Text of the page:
The Sespe Wild: Author to sign book, read Saturday at JN Gallery

December 10, 2004
Santa Paula News

The John Nichols Gallery invites the pubic to a book signing for “The Sespe Wild, Southern California’s Last Free River” by Bradley John Monsma on Saturday, Dec. 11 from 2 to 4 p.m.

By Peggy KellySanta Paula TimesThe John Nichols Gallery invites the pubic to a book signing for “The Sespe Wild, Southern California’s Last Free River” by Bradley John Monsma on Saturday, Dec. 11 from 2 to 4 p.m. Monsma will also read from his book at 3 p.m. The gallery is located at 916 E. Main St.Bradley John Monsma is a professor of English and interdisciplinary studies at Woodbury University in Burbank. His work has appeared in several literary and scholarly journals. Recently published by the University of Nevada Press, “The Sespe Wild” is an examination of the remarkable survival and transformation of this unique Ventura County wilderness area.Nichols initially met Monsma when “he came into the gallery to do some research on the Sespe. After curating the exhibit on the Sespe at the Santa Paula California Oil Museum I had a small archive,” some of which is now featured in Monsma’s book. Nichols garnered thanks from the author on the book’s dedication page, as did Nichols’ store feline, Sespe Red.“I read the book and was very impressed by it,” as are about a dozen customers, who have already purchased copies, noted Nichols. “It’s perfect for Christmas,” especially those copies that will be signed by Monsma at the gallery on Saturday.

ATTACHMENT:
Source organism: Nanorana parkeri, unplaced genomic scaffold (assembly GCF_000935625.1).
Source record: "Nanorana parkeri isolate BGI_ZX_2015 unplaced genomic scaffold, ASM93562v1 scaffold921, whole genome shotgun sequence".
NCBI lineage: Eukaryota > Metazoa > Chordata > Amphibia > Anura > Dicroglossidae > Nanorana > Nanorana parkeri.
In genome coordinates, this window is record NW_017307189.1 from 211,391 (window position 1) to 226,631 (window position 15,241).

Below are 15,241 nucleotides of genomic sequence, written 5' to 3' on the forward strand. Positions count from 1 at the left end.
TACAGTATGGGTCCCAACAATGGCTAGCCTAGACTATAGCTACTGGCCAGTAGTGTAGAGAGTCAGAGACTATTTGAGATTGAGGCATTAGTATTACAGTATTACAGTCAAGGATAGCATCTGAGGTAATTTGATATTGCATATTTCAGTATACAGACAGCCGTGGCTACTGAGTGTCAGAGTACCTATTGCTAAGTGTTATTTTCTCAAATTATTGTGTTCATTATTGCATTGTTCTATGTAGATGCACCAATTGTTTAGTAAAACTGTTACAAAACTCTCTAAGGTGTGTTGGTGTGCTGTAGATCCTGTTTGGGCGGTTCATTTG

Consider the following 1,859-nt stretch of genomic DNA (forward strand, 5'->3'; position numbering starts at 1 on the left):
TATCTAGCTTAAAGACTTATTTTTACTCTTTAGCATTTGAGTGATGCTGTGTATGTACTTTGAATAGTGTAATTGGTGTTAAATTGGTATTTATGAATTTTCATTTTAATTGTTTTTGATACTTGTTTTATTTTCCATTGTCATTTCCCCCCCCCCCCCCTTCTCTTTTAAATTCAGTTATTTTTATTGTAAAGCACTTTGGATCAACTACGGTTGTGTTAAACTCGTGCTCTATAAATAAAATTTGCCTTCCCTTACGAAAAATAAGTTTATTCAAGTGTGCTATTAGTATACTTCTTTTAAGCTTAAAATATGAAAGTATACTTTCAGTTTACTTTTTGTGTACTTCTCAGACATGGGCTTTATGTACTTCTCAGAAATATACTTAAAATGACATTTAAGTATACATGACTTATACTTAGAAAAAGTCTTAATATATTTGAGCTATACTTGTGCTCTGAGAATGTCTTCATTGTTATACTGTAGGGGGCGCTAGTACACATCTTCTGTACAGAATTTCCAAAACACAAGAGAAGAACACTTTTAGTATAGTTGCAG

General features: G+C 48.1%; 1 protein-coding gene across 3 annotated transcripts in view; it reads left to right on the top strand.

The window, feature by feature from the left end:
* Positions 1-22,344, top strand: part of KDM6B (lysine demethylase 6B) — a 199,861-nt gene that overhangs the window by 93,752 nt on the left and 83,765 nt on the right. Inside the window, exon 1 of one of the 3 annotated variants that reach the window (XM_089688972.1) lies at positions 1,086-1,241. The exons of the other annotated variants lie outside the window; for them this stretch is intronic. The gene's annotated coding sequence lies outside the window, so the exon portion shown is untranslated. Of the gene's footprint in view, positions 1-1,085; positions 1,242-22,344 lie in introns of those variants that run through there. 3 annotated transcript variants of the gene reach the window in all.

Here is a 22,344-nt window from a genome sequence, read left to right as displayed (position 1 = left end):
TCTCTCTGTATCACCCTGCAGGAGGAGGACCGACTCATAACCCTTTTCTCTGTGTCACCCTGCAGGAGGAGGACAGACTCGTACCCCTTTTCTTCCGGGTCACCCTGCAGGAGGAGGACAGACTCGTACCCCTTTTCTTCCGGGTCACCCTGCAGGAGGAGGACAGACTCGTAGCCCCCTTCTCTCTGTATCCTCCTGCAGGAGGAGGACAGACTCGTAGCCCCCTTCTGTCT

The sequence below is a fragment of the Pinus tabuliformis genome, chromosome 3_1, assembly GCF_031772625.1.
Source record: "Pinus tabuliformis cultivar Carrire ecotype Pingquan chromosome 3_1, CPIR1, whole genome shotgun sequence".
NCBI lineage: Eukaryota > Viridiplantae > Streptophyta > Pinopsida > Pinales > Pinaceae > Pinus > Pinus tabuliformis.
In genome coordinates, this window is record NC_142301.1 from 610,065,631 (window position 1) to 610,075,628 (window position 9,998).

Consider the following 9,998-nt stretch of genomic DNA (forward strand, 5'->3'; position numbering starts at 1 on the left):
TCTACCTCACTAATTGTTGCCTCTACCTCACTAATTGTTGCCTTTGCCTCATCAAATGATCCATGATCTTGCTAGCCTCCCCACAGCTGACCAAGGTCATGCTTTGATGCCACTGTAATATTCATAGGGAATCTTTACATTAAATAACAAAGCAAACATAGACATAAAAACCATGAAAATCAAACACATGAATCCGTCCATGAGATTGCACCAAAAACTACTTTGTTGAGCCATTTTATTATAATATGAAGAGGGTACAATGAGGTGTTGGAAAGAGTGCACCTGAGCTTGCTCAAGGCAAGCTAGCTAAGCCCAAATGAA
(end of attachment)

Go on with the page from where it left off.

Monsma shares his exploration of this unique and fantastic region. His attention ranges from the physical Sespe, examined on foot or by kayak, to the subsurface geology that shaped it, the Chumash people who first occupied it, and the impact of Spanish and then American settlers. He also considers the Sespe through the eyes of the nonhuman populations – the nearly extinct condors, the vanished grizzlies, the mountain sheep, the steelhead trout and the red-legged frogs.Monsma moved to California from Michigan in 1989 to fulfill the lifelong dream of learning to surf and to start graduate school at USC. A few summers and a few stitches later he was ripping. Despite surfing, he received his Ph.D. in English and began publishing articles on tricksters in oral traditions and contemporary novels.Over the past ten years, Monsma has taught many different courses in literature, writing and interdisciplinary studies. Each spring he and a botanist teach California Natural History and Nature Writing. They take students to Yosemite to experience the layering of natural and cultural history in a place crucial to the development of American environmentalism and visual approaches to nature. Monsma is also currently Dean of Faculty at Woodbury.Says Monsma, “For me, getting to know the plants and animals, the rivers and mountain ranges has been a way to find a sense of ‘home in California.’ It’s as important as finding friends among people.” Whether on his mountain bike in the Verdugos and San Gabriels, hiking Griffith Park, the Sespe, and the Sierra, or kayaking the Class IV and V waters of the Kern River, he tries to be attentive to the ecological relationships and to the way people relate to places.With 15 years of experience teaching writing, Monsma is very interested in speaking engagements or conducting workshops on nonfiction writing and the environment. For more information, call Nichols at 525-7804.

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